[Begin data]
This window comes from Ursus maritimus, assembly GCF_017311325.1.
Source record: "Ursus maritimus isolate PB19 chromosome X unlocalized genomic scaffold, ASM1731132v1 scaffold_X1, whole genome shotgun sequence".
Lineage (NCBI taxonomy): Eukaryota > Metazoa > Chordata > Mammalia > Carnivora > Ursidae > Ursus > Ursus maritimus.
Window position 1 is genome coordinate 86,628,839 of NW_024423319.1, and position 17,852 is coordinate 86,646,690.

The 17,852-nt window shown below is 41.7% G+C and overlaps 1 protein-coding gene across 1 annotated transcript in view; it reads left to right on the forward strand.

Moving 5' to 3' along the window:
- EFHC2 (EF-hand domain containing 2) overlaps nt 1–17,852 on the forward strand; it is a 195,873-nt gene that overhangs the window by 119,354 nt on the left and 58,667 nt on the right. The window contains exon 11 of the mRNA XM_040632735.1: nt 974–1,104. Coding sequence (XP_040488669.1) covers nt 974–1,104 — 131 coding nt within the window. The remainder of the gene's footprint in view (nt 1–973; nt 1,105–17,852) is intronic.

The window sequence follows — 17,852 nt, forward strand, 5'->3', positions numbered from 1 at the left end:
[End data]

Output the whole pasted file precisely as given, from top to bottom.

This window comes from Ursus maritimus, assembly GCF_017311325.1.
Source record: "Ursus maritimus isolate PB19 chromosome X unlocalized genomic scaffold, ASM1731132v1 scaffold_X1, whole genome shotgun sequence".
Lineage (NCBI taxonomy): Eukaryota > Metazoa > Chordata > Mammalia > Carnivora > Ursidae > Ursus > Ursus maritimus.
Window position 1 is genome coordinate 86,628,839 of NW_024423319.1, and position 17,852 is coordinate 86,646,690.

The 17,852-nt window shown below is 41.7% G+C and overlaps 1 protein-coding gene across 1 annotated transcript in view; it reads left to right on the forward strand.

Moving 5' to 3' along the window:
- EFHC2 (EF-hand domain containing 2) overlaps nt 1–17,852 on the forward strand; it is a 195,873-nt gene that overhangs the window by 119,354 nt on the left and 58,667 nt on the right. The window contains exon 11 of the mRNA XM_040632735.1: nt 974–1,104. Coding sequence (XP_040488669.1) covers nt 974–1,104 — 131 coding nt within the window. The remainder of the gene's footprint in view (nt 1–973; nt 1,105–17,852) is intronic.

The window sequence follows — 17,852 nt, forward strand, 5'->3', positions numbered from 1 at the left end: